Day 5, 3 March. Soppong to Mae Hong Son, the final thrill.

I hate to say this but the A-hut turned out to be quite nice. I actually had a very good night’s sleep … no revving motorcycles passing by, no dogs barking at the moon, and most of all, no hyperactive roosters cock-a-doodling away at 3am in the morning. It was sheer bliss, and it was just cold enough to be enjoyable. This place really is a little slice of heaven on earth.

Soppong awakes to yet another dry, dusty day ...

As usual, the first order of the day is to fill the stomach, and satisfy our caffeine cravings. After last night’s dinner, there was only one place that could satisfy us — the market. After loading up, we headed straight for it, and the nice auntie’s stall serving the most delicious of Thai noodle soups. I was looking forward to the curry noodles I had yesterday. She must have been pleasantly surprised to see the whole peloton making a beeline for her stall.

The Malaysians decend on the market

As usual, the modus operandi for ordering food is to point to some food, raise one finger and smile. I was curious so I opened the lid of the huge soup pot and peeked inside … it was a different concoction from yesterday, but no matter, it would be delicious anyway.

It was.

Today's breakfast ... there were bits of boiled blood, pork, coriander, tomato and some unrecoqnisable stuff swimming among the rice noodles. Throw in a couple of spoonfuls of the ubiquitous chilli powder in and you have a solid, cycle-tourer's meal.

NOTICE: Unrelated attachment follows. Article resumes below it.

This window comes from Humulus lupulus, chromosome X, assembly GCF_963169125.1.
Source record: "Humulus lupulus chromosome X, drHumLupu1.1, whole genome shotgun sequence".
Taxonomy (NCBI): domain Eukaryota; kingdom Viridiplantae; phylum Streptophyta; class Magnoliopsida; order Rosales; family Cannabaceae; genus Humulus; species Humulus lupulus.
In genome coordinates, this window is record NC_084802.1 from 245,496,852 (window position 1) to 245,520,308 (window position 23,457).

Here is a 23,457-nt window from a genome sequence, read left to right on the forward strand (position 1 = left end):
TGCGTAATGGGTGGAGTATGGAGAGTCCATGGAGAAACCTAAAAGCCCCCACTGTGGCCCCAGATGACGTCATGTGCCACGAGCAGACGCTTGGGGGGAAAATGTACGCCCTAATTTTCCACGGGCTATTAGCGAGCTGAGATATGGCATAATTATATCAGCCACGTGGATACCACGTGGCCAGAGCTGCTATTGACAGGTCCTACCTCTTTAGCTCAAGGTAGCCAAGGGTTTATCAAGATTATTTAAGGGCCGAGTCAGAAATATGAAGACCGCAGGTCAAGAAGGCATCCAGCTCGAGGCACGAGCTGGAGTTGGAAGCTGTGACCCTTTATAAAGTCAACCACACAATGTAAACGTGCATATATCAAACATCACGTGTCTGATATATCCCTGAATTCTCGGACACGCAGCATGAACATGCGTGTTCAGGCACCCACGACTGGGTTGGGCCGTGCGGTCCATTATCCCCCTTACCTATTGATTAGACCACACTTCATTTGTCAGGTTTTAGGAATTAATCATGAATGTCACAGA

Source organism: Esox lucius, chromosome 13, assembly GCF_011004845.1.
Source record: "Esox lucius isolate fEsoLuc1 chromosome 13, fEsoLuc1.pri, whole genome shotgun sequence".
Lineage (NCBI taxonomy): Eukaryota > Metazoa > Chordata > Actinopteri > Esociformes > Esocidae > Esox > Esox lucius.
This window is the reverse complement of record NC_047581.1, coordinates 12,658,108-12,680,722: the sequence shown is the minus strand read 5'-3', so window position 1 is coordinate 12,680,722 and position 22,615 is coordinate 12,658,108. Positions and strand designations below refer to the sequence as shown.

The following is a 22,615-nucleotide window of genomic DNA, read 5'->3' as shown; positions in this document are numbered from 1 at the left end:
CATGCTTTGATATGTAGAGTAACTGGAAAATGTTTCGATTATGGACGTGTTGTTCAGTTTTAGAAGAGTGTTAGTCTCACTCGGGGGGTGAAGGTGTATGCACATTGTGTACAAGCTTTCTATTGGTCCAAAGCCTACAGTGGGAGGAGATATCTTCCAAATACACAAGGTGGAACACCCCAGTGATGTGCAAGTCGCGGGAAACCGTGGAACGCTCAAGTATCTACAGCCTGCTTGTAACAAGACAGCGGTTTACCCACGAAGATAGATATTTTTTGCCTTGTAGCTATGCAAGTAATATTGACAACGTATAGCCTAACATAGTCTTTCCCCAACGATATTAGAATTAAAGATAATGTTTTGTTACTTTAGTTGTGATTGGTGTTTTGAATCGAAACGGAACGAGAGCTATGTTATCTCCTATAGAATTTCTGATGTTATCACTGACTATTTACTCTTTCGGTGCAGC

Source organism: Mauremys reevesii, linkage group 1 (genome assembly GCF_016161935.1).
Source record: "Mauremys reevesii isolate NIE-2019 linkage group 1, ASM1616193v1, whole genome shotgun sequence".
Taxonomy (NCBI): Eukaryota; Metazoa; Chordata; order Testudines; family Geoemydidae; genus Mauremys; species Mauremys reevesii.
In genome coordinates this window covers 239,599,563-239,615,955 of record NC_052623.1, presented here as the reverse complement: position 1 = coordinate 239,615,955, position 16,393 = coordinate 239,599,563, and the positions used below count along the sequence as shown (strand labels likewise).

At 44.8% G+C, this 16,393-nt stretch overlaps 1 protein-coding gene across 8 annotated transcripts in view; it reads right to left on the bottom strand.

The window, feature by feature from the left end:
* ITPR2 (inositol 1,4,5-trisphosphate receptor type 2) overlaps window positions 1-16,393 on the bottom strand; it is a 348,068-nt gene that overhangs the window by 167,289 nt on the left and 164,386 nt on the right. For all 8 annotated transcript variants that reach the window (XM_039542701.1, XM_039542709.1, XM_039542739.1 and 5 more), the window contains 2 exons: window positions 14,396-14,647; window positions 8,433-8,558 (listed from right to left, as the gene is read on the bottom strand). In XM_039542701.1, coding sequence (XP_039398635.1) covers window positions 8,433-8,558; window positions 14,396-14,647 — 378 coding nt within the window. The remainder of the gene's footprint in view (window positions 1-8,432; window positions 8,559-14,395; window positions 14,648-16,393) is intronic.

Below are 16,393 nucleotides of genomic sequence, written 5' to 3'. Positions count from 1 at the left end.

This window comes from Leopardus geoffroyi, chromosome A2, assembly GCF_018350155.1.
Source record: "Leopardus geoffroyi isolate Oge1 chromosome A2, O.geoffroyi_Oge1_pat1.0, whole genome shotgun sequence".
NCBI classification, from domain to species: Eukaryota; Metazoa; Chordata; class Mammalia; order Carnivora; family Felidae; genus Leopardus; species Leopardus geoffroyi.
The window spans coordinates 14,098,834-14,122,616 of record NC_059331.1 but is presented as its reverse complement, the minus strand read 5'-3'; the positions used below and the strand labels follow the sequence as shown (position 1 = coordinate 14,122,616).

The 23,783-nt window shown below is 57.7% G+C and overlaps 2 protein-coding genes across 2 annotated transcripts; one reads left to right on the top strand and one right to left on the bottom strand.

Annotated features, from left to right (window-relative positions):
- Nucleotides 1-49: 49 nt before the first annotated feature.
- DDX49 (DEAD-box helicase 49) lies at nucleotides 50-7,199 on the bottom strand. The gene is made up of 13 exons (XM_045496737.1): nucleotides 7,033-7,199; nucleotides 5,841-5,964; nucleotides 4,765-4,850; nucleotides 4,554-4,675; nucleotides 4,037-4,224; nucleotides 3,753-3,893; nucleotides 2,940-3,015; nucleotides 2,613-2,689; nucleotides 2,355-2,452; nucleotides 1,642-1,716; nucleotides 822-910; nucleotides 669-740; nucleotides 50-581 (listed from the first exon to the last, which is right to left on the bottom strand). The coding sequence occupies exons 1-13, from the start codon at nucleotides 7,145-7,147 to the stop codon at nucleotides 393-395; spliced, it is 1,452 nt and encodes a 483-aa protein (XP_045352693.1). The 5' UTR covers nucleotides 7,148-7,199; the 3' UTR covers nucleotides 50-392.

'Gimme one' ... Mo points for his breakfast. The morning was still quite chilly so he cleverly seated himself in front of the charcoal brazier.

A longer ride, today’s installment promised to be more strenuous. To be on the safe side, we packed some food for lunch from some stalls nearby — heavy-duty sausages, fried meat and sticky rice. These were guaranteed to provide the slow-burn energy we needed for all the up-and-down riding that would come our way soon.

But before we hit the road …

Coffee time. We headed back to Little Eden's little roadside cafe and had our fill.

Meanwhile, Philip was busy wrecking Little Eden's signboard. As he was pumping up his tyres, his bike slipped and knocked against it, displacing a few choice letters.

By my reckoning, the climbs would begin about 6kms from the town. It was a pleasant start to the day’s ride — we had had good night’s sleep, our bellies were full, the sun was still low and the air cool and dry. We were practically dawdling along, taking in the scenery around us.

Now that would have been an interesting sight, coffins in a cave, courtesy of some ancient tribe. I'd forgottten about this place that was located just outside the town. Too late to check it out now.

At this point, we were riding through some pretty big mountains. This section in particular, was quite impressive, with numerous karst peaks soaring into the clouds.

At the peak of the climb ... Can you see Myanmar in the distance? By right, one should be able to peer at the fringes of this impoverished but nuclear-armed country. But not today, and not for a few months yet while the dry season rages on.

By now, the noodles were gone, and I was drawn in by this simple roadside fare.